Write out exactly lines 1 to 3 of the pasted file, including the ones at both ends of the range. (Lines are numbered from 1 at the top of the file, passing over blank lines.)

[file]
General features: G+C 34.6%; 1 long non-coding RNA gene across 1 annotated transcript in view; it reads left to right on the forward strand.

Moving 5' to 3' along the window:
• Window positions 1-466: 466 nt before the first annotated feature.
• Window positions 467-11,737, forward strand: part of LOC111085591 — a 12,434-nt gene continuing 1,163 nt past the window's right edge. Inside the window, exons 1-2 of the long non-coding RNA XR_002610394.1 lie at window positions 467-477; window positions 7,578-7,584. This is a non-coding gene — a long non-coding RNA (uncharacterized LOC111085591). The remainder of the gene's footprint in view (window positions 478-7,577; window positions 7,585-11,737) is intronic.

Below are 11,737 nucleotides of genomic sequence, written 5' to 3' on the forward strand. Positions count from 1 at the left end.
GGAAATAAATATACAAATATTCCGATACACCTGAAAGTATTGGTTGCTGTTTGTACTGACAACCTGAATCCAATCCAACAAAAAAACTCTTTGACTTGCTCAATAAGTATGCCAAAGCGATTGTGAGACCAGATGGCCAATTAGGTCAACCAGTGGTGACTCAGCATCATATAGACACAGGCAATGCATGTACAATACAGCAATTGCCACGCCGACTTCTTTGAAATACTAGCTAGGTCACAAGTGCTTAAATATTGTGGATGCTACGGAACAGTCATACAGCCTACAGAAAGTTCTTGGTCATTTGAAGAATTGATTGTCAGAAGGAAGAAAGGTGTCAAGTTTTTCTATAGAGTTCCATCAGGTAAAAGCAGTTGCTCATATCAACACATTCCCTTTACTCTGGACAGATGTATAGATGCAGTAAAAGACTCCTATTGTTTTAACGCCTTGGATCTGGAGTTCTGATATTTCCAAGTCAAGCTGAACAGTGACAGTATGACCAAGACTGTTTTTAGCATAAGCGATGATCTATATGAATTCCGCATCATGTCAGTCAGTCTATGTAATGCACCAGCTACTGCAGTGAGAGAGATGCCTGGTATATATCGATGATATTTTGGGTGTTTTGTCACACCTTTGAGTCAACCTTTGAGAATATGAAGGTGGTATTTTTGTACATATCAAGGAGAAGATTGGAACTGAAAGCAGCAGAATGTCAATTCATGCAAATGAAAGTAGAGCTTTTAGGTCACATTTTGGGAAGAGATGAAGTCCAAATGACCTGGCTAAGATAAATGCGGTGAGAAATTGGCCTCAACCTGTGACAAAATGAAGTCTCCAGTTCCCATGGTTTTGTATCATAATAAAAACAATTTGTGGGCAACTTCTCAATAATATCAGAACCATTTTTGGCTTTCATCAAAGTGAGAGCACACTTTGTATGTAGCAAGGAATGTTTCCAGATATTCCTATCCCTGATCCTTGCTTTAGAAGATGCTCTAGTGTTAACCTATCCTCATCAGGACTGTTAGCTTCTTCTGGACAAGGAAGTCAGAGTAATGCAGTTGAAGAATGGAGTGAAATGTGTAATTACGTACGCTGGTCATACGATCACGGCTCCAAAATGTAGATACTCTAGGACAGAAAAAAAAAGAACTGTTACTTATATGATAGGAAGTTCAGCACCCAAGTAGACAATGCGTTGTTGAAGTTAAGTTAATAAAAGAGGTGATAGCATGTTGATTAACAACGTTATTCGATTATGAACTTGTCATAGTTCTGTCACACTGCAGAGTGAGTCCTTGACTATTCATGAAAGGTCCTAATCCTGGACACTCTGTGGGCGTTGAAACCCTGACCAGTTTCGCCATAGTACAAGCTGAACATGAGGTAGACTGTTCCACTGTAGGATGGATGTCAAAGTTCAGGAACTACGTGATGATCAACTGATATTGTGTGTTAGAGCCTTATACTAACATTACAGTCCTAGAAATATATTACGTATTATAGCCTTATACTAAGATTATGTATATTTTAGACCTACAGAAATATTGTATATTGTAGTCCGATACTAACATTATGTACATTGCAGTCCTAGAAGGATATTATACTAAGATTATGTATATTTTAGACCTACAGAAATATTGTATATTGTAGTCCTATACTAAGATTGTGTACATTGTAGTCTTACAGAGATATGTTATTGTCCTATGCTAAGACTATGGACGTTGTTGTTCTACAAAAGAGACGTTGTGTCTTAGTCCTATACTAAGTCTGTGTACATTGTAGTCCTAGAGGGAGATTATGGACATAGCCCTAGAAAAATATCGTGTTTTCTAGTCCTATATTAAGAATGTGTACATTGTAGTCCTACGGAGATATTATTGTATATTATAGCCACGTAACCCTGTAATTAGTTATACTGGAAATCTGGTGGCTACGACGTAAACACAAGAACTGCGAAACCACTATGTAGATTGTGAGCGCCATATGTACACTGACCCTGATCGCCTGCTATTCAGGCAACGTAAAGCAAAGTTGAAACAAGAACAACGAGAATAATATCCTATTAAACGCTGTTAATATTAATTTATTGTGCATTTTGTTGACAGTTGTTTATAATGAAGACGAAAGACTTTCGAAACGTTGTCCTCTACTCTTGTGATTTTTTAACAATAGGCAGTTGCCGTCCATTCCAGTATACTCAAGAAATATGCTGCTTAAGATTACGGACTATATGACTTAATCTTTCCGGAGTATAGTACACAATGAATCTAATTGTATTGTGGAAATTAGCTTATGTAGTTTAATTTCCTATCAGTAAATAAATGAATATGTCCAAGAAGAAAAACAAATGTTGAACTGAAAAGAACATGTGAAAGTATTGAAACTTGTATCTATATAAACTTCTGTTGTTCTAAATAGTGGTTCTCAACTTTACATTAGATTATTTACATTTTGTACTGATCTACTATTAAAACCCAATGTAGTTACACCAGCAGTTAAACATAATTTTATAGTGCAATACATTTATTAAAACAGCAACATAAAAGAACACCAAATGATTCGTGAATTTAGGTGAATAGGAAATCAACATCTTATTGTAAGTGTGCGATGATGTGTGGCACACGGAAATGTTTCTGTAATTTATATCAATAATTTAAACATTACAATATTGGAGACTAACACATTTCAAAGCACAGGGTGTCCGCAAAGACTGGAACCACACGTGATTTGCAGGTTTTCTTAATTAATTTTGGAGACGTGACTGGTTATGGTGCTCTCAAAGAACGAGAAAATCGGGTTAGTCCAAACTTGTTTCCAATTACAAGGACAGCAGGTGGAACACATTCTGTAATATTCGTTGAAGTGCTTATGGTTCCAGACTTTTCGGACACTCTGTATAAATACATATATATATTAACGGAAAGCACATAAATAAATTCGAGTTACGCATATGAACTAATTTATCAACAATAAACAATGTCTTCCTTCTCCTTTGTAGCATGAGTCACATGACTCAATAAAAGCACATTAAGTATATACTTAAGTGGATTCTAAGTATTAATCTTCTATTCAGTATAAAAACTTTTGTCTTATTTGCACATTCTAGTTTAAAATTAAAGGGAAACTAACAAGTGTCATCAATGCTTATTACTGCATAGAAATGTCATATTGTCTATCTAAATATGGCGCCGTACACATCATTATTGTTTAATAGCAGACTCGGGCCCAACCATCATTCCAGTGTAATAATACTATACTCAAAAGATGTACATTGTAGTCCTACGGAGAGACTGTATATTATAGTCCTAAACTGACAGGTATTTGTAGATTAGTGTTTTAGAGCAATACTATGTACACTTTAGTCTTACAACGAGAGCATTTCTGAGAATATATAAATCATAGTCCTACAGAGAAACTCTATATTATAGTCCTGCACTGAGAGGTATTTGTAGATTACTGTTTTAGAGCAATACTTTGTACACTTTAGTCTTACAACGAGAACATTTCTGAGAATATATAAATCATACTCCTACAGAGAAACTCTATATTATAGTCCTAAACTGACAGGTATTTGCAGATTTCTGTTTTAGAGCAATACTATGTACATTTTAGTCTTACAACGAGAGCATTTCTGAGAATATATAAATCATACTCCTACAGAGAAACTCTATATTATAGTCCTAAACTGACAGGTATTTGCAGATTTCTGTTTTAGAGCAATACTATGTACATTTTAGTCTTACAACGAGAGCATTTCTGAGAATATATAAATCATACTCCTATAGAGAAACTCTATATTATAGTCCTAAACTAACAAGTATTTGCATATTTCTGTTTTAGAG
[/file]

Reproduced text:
General features: G+C 34.6%; 1 long non-coding RNA gene across 1 annotated transcript in view; it reads left to right on the forward strand.

Moving 5' to 3' along the window:
• Window positions 1-466: 466 nt before the first annotated feature.